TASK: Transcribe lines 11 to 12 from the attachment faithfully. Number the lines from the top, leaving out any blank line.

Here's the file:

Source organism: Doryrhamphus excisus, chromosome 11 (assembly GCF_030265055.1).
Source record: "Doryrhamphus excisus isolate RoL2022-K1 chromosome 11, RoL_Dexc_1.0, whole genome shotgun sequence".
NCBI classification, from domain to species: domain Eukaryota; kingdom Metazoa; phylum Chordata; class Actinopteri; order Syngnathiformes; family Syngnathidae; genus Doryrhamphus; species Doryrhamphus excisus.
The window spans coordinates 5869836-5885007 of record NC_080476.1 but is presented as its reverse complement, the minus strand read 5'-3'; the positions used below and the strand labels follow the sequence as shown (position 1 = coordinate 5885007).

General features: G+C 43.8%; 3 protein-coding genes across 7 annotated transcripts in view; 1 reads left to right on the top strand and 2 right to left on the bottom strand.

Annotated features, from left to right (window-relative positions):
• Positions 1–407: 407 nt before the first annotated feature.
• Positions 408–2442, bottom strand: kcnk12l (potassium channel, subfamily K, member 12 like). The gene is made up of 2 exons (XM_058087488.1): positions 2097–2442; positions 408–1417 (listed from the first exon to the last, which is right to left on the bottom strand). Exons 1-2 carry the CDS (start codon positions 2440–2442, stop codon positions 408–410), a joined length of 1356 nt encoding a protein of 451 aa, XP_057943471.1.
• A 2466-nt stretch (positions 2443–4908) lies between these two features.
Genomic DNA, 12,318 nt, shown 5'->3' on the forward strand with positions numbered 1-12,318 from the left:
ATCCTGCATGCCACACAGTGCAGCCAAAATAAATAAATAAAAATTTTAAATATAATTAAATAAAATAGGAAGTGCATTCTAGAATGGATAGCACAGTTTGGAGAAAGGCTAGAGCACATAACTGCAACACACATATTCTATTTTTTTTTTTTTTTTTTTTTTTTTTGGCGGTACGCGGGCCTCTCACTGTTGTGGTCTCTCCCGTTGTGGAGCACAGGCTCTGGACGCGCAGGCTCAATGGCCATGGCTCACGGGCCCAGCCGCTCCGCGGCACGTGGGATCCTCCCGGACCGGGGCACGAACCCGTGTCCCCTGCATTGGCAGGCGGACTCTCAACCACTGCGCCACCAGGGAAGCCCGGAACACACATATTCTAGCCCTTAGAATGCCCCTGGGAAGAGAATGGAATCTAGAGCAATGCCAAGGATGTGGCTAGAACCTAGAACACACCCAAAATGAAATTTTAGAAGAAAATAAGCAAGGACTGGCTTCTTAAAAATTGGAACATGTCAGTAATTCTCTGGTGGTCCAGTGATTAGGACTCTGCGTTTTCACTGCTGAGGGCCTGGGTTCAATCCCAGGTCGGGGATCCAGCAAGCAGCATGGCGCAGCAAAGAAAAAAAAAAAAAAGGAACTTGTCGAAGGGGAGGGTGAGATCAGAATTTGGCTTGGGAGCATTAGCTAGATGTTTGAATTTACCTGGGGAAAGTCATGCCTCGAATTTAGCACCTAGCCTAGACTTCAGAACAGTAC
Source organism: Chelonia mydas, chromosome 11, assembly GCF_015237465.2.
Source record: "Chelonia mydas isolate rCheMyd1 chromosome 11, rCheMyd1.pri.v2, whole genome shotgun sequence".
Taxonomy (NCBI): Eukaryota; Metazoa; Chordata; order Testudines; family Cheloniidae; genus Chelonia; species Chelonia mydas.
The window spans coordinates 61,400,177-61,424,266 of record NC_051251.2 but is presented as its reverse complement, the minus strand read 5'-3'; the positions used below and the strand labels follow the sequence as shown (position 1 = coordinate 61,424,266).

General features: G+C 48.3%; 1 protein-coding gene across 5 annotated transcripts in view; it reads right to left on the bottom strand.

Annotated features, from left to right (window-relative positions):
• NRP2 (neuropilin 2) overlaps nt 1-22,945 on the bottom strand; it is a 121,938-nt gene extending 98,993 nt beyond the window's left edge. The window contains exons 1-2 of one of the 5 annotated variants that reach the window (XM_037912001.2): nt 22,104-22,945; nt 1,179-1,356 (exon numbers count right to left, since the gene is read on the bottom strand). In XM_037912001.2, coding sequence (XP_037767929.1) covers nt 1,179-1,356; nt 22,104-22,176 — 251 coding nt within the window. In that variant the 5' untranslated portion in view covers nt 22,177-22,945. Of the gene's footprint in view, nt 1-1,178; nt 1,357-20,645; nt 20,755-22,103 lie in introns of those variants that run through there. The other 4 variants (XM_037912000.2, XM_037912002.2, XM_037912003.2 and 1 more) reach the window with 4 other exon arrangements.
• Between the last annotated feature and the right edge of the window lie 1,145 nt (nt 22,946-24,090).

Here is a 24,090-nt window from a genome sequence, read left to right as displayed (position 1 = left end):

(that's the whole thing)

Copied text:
ATCCTGCATGCCACACAGTGCAGCCAAAATAAATAAATAAAAATTTTAAATATAATTAAATAAAATAGGAAGTGCATTCTAGAATGGATAGCACAGTTTGGAGAAAGGCTAGAGCACATAACTGCAACACACATATTCTATTTTTTTTTTTTTTTTTTTTTTTTTTGGCGGTACGCGGGCCTCTCACTGTTGTGGTCTCTCCCGTTGTGGAGCACAGGCTCTGGACGCGCAGGCTCAATGGCCATGGCTCACGGGCCCAGCCGCTCCGCGGCACGTGGGATCCTCCCGGACCGGGGCACGAACCCGTGTCCCCTGCATTGGCAGGCGGACTCTCAACCACTGCGCCACCAGGGAAGCCCGGAACACACATATTCTAGCCCTTAGAATGCCCCTGGGAAGAGAATGGAATCTAGAGCAATGCCAAGGATGTGGCTAGAACCTAGAACACACCCAAAATGAAATTTTAGAAGAAAATAAGCAAGGACTGGCTTCTTAAAAATTGGAACATGTCAGTAATTCTCTGGTGGTCCAGTGATTAGGACTCTGCGTTTTCACTGCTGAGGGCCTGGGTTCAATCCCAGGTCGGGGATCCAGCAAGCAGCATGGCGCAGCAAAGAAAAAAAAAAAAAAGGAACTTGTCGAAGGGGAGGGTGAGATCAGAATTTGGCTTGGGAGCATTAGCTAGATGTTTGAATTTACCTGGGGAAAGTCATGCCTCGAATTTAGCACCTAGCCTAGACTTCAGAACAGTAC
Source organism: Chelonia mydas, chromosome 11, assembly GCF_015237465.2.